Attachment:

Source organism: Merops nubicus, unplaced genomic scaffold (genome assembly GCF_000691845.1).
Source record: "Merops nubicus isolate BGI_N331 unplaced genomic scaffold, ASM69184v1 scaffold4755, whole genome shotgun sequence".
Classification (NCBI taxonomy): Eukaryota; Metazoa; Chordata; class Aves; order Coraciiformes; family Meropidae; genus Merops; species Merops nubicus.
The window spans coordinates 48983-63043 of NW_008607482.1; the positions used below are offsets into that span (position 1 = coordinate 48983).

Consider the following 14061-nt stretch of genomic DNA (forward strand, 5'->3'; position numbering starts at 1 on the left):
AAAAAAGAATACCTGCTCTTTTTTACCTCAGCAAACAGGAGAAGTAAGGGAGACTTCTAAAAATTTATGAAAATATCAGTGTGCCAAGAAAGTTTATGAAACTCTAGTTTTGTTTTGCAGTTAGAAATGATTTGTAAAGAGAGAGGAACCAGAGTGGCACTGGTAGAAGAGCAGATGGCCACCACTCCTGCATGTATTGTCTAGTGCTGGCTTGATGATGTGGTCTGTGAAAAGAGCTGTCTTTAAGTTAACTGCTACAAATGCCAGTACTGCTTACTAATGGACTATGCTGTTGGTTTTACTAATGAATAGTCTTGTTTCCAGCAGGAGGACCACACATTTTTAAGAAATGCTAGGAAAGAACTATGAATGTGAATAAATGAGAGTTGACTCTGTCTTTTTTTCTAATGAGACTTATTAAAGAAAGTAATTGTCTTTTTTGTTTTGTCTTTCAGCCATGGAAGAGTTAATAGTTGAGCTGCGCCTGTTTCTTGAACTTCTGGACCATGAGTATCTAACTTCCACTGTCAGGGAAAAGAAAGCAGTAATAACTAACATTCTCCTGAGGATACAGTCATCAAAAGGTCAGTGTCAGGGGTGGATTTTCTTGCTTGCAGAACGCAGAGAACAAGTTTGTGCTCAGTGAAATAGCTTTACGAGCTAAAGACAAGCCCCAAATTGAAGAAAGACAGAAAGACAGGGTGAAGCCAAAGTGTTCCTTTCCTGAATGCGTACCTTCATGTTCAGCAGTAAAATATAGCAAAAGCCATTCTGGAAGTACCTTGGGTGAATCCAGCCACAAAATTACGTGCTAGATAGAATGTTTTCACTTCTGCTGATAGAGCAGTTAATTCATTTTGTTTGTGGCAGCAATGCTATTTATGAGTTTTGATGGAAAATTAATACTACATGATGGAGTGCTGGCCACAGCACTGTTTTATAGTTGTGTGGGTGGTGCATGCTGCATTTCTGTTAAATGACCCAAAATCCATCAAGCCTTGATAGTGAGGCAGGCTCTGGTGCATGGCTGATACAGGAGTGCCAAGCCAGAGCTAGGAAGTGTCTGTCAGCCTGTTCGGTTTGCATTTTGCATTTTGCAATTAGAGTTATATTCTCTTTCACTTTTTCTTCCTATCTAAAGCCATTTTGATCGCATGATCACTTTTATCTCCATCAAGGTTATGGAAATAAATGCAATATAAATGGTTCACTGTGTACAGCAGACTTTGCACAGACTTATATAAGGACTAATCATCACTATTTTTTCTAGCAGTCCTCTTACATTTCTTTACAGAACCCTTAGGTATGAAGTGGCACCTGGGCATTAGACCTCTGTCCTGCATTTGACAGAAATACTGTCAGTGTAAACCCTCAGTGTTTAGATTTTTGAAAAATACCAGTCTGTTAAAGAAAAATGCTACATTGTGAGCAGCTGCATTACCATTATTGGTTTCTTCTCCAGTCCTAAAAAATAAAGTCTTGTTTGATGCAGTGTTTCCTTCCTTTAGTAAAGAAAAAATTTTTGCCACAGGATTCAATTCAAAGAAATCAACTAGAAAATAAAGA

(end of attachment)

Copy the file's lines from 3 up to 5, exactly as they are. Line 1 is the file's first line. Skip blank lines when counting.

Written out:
Classification (NCBI taxonomy): Eukaryota; Metazoa; Chordata; class Aves; order Coraciiformes; family Meropidae; genus Merops; species Merops nubicus.
The window spans coordinates 48983-63043 of NW_008607482.1; the positions used below are offsets into that span (position 1 = coordinate 48983).

Consider the following 14061-nt stretch of genomic DNA (forward strand, 5'->3'; position numbering starts at 1 on the left):